There may be times when viewers feel like dousing the verbose Tim McCarver with ice water, but Deion Sanders actually did it--three times.
The drenchings occurred in the Atlanta locker room after the Braves' pennant-clinching victory Wednesday night.
The ice water left McCarver boiling, and he and his CBS superiors have asked National League President Bill White to do something about it.
McCarver said the first time Sanders doused him, he was so shocked that he pulled a muscle in the right side of his back. After it happened a third time--while he was doing interviews--McCarver said he went in search of Sanders in the Braves' clubhouse.
"I didn't know what I would do or say, but as I was going toward the middle of the clubhouse, Sanders was creeping up with another tub of water," McCarver said during a conference call with reporters Thursday. "He said, 'Where's McCarver?' and I said, 'I'm right here.'
"He tried to hit me with another tub that missed me, and I said, 'You know, Deion, you're a real man, you are a real man.' I thought it was a deliberate, cowardly act."
Sanders, in a taped interview with TNT's Ernie Johnson, said: "How can you be a coward for throwing water on someone? The guy just didn't want us to win and we did. He just got a little wetter than anybody else.
"He's flat-out ignorant. He's more of a coward. I never met the man, and I never spoke to him in my life. We were just having a good time."
Sanders' action was in apparent retaliation for critical comments McCarver made last Saturday about Sanders' plans to play for both the Falcons and Braves the next day.
"How can he leave in the playoffs and go play in a football game?" McCarver said. "The way I look at it, that's just flat wrong and I guess could be construed as a breach of contract."
The Atlanta Journal quoted officials of the Atlanta CBS affiliate, WAGA, as saying that White asked for copies of a tape shot by a cameraman, showing the final confrontation between McCarver and Sanders.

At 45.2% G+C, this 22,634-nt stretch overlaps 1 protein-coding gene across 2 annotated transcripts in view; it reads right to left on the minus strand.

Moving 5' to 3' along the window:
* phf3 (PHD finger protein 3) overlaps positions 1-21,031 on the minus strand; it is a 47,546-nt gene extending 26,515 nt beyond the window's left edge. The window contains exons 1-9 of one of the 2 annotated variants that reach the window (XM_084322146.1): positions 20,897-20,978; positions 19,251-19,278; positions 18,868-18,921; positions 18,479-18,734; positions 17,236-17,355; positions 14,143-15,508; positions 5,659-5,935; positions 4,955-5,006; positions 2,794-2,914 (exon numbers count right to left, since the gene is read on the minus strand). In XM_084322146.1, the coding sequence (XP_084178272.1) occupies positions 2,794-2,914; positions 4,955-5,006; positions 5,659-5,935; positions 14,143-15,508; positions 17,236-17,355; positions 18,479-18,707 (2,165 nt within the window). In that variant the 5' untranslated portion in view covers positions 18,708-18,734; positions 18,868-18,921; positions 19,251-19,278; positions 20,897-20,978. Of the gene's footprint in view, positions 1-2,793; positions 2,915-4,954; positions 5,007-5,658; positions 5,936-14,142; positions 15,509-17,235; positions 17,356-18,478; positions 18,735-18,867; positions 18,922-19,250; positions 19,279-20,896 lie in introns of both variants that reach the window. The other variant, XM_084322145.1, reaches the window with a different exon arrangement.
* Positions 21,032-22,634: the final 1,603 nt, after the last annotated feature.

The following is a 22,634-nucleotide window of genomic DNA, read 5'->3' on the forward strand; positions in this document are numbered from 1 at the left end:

"I don't know what steps I plan on taking or what steps Bill plans on taking," McCarver said.
First Sanders says he's not speaking with reporters except those who work for a national network. Then he douses a network reporter with ice water because that reporter dared give an opinion.
Great guy, huh?
CBS got just what the doctor ordered--a dramatic Game 7 in the National League championship series, and the first international World Series.
With the Braves playing the Toronto Blue Jays, the Series is being called the United States vs. Canada. The Braves actually have a pretty good national following, thanks to TBS.
The right teams made it, unless you're from Pittsburgh or Oakland. But are Sean McDonough and McCarver the right team to have in the broadcast booth?
CBS could do a lot worse.
Let's give McDonough a chance. Sure, he's no Vin Scully. Or Al Michaels or Bob Costas, although he sounds a lot like Costas, a fellow Syracuse graduate.
But for a 30-year-old working postseason baseball on national television for the first time, he's not so bad.
Radio talk-show hosts and other critics have been ripping McDonough, saying he's boring. But whom do they want, Dick Vitale?
CBS, which dumped veteran Jack Buck after last year's World Series, would be wise to stick with McDonough. The feeling here is, he'll grow on the viewing public.
As for McCarver, no one can accuse him of not being prepared. And he isn't afraid to express an opinion, even if he winds up being all wet.
Radio days: If Scully, who will again work the World Series for CBS radio with Johnny Bench, would rather do the Series for television, he's not saying so.
"I've worked enough World Series on television," he said. "I love radio. For one thing, the broadcasts are less restrictive."
Another thing Scully prefers about doing radio is less attention on him.
"When you do television, you spend so much time doing newspaper interviews and things like that," he said. "One of the things I learned from Red (Barber, his mentor) is the game is what is important, not the announcers. I never like to draw attention to myself."
Scully, by the way, was named to the American Sportscasters Hall of Fame this week. He will be inducted at a dinner Dec. 3 in New York.
Add radio: When Sid Bream scored the winning run Wednesday night, this was Skip Caray's call on the Braves' radio network: "Braves win! Braves win! Braves win! Braves win! Braves win!"
That's right. Five times he said, "Braves win!"
Thursday, Caray was still excited.
"It was the greatest moment of my broadcasting career," he said.
Had Caray not given up his job as TNT's NFL play-by-play announcer, he would have missed the game, since he would have been in Minneapolis preparing for Thursday night's Viking-Detroit Lion game.